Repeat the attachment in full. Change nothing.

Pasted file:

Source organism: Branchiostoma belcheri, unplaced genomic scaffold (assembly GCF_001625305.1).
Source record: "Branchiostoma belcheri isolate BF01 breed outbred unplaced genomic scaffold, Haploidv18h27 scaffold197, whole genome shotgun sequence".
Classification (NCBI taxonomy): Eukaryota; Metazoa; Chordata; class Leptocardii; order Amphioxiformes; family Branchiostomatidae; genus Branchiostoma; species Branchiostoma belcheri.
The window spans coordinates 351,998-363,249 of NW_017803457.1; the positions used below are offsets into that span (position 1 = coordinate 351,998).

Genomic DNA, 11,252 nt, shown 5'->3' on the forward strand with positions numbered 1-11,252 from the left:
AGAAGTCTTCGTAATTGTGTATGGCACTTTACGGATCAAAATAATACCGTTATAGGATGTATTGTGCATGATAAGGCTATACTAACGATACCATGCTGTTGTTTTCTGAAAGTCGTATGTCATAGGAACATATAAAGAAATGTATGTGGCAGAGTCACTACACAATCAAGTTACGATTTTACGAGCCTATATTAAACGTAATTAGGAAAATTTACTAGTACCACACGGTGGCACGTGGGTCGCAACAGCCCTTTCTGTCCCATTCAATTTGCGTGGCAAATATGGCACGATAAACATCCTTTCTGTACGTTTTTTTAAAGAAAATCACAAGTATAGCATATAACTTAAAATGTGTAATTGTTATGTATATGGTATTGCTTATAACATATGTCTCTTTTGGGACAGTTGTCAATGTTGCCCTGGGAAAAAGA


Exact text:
Source organism: Branchiostoma belcheri, unplaced genomic scaffold (assembly GCF_001625305.1).
Source record: "Branchiostoma belcheri isolate BF01 breed outbred unplaced genomic scaffold, Haploidv18h27 scaffold197, whole genome shotgun sequence".
Classification (NCBI taxonomy): Eukaryota; Metazoa; Chordata; class Leptocardii; order Amphioxiformes; family Branchiostomatidae; genus Branchiostoma; species Branchiostoma belcheri.
The window spans coordinates 351,998-363,249 of NW_017803457.1; the positions used below are offsets into that span (position 1 = coordinate 351,998).

Genomic DNA, 11,252 nt, shown 5'->3' on the forward strand with positions numbered 1-11,252 from the left:
AGAAGTCTTCGTAATTGTGTATGGCACTTTACGGATCAAAATAATACCGTTATAGGATGTATTGTGCATGATAAGGCTATACTAACGATACCATGCTGTTGTTTTCTGAAAGTCGTATGTCATAGGAACATATAAAGAAATGTATGTGGCAGAGTCACTACACAATCAAGTTACGATTTTACGAGCCTATATTAAACGTAATTAGGAAAATTTACTAGTACCACACGGTGGCACGTGGGTCGCAACAGCCCTTTCTGTCCCATTCAATTTGCGTGGCAAATATGGCACGATAAACATCCTTTCTGTACGTTTTTTTAAAGAAAATCACAAGTATAGCATATAACTTAAAATGTGTAATTGTTATGTATATGGTATTGCTTATAACATATGTCTCTTTTGGGACAGTTGTCAATGTTGCCCTGGGAAAAAGA